It's an age-old business question with no simple answer: When should a company start paying a dividend?
While every business's leaders will have their own ideas about when their company should initiate a payout, there are some indicators that are pretty easy to spot. When top-line growth slows and there are fewer places to invest capital in growth, and when cash generation has become so strong there's simply an excess of funds on the balance sheet, it's time to look at a dividend.
Based on that, I think that First Solar (NASDAQ:FSLR) -- which has an abundance of cash, but is stalled on the growth front -- should begin returning cash to shareholders.
First Solar's stagnant business
Though it grew rapidly from its 1999 founding through 2010, First Solar has stagnated over the past decade. A combination of falling solar panel prices and a reduced emphasis on solar farm development has left revenue about where it was in 2012. Revenue in 2012 was $3.37 billion and since then revenue has fluctuated between $2.9 billion and $3.6 billion (revenue of $2.2 billion in 2018 was due to manufacturing upgrades). This year, expected revenue of $3.5 billion to $3.7 billion will be at the top end of the range of the last decade but First Solar certainly isn't a growth stock any longer.
The problem in solar energy has always been that price deflation offsets volume increases over time. Sure, global solar installations are growing double digits each year, but costs are coming down just as fast, so overall a business like First Solar's won't see much revenue growth over time.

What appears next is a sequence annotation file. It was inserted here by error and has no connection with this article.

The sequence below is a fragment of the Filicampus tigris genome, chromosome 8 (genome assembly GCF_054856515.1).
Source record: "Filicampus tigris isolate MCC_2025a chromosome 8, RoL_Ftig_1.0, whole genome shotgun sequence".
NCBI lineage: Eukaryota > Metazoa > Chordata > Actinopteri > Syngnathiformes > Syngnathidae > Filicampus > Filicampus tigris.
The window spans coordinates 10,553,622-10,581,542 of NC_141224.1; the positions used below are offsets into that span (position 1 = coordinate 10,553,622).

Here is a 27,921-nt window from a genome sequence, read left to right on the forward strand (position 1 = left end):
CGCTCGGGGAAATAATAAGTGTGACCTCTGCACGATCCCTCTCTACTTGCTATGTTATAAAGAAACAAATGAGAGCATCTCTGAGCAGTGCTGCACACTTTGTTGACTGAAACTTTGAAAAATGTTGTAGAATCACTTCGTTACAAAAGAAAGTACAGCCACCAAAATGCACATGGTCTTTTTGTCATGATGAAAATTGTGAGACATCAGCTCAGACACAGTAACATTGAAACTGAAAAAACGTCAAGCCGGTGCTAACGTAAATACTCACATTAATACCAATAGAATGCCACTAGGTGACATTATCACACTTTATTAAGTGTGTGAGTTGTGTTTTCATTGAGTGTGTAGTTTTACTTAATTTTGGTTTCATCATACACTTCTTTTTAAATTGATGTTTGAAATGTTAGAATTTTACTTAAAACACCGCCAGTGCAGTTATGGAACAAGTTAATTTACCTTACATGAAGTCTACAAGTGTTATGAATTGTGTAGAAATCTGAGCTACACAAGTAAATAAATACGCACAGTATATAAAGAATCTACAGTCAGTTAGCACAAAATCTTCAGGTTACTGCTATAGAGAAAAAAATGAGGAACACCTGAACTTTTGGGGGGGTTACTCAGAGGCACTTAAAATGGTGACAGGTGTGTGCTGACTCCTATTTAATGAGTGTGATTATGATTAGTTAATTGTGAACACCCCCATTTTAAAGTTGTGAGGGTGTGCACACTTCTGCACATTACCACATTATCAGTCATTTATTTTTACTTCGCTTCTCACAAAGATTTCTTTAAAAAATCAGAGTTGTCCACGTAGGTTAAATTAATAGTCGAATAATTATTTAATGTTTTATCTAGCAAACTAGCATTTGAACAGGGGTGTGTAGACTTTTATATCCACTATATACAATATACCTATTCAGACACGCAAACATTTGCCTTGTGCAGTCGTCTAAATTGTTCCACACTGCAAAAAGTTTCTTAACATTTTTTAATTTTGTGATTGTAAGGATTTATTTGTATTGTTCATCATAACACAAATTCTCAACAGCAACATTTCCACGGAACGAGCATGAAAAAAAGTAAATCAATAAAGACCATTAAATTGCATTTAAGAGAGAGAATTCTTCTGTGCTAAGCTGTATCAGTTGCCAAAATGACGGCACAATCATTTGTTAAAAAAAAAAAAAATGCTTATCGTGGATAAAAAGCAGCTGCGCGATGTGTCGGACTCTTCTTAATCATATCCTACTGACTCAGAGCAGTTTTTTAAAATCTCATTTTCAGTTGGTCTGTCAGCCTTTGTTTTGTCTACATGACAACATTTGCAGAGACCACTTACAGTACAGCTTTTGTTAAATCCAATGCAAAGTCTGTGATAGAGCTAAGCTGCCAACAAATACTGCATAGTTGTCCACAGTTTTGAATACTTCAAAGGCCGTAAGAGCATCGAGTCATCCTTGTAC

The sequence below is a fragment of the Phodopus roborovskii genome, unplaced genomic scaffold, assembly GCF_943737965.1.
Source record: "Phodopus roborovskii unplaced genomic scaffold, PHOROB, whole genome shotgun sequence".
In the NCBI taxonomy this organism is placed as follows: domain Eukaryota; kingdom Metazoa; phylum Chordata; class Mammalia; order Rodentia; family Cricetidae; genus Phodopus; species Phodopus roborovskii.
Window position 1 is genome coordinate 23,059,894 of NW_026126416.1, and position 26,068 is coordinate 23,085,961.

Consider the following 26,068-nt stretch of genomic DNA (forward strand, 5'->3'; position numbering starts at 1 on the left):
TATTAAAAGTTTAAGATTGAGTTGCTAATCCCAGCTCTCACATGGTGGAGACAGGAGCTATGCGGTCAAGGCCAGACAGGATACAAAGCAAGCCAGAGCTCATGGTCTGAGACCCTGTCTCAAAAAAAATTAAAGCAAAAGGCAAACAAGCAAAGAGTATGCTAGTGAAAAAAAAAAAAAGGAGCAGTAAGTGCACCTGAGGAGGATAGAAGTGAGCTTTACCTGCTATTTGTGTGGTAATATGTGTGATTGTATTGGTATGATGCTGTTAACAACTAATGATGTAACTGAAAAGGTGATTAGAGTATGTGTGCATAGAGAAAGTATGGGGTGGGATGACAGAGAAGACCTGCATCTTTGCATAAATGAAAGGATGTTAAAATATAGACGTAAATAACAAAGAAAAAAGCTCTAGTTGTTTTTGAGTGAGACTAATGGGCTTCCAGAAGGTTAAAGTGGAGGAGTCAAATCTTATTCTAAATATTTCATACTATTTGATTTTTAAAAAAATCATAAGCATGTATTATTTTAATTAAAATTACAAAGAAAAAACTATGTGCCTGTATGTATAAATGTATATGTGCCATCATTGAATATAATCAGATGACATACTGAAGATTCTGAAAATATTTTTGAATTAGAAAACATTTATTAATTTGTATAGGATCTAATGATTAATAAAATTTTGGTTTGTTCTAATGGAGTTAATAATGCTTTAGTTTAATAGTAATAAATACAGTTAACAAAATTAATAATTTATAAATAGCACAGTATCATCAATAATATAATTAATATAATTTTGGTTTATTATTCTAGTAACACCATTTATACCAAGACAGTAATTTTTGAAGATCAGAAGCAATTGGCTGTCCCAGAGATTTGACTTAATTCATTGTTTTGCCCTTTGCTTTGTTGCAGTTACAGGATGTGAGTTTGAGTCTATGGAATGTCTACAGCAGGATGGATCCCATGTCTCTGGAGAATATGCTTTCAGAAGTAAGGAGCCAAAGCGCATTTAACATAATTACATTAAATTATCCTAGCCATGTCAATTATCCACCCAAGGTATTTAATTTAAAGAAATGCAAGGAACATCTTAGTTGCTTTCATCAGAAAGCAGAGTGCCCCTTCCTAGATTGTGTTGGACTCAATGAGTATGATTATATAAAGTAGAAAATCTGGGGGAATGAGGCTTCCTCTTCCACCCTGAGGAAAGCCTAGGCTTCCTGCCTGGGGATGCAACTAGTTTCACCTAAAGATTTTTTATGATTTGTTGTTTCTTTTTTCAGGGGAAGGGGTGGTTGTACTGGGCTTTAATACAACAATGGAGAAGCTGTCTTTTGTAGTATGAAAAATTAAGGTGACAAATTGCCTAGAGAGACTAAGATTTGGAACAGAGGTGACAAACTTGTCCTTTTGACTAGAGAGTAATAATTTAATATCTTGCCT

Cash is the least of First Solar's worries
You can see below that First Solar has been doing a fairly good job of generating cash from operations -- except during the past year, when it has been upgrading manufacturing capacity. But it has been cash-flow positive most of the decade, and its cash and short-term investments total currently stands at $1.5 billion and is expected to be in the $1.7 billion to $1.9 billion range at the end of the year, or $17.16 per share at the midpoint.
That's a huge stockpile of cash for a company that's now focused almost entirely on manufacturing. If it needed cash on the balance sheet to pay for solar farm development, that would be a different story -- but it doesn't. And if free cash flow begins to rise as manufacturing upgrades are completed, the business should generate a steady stream of cash and earnings in 2020.
First Solar has taken the cautious approach
There's a good reason why First Solar has been cautious with its finances. Some renewable energy companies have gotten into trouble, loaded themselves down with too much debt, and ultimately landed in bankruptcy. First Solar, by contrast, has the flexibility to invest in new capacity or capabilities, and its nest egg is there as a cushion if conditions get worse in the industry.
But the days of fast disruption from new technologies and Chinese companies building scale appear to be over and the solar industry is more stable than it's been in two decades. The need to hold a war chest of cash isn't as high as it used to be and First Solar can operate its business with far less cash on the balance sheet. In a fairly slow growth solar market where technology changes are slow, First Solar should be able to hold market share with incremental manufacturing upgrades to existing manufacturing plants. That doesn't require billions in cash, but is part of normal capital spending.
With positive cash flow from the business and nearly $2 billion in cash on the balance sheet, a modest dividend for shareholders would barely eat into First Solar's cash reserves and I think it's time to start giving cash back to shareholders.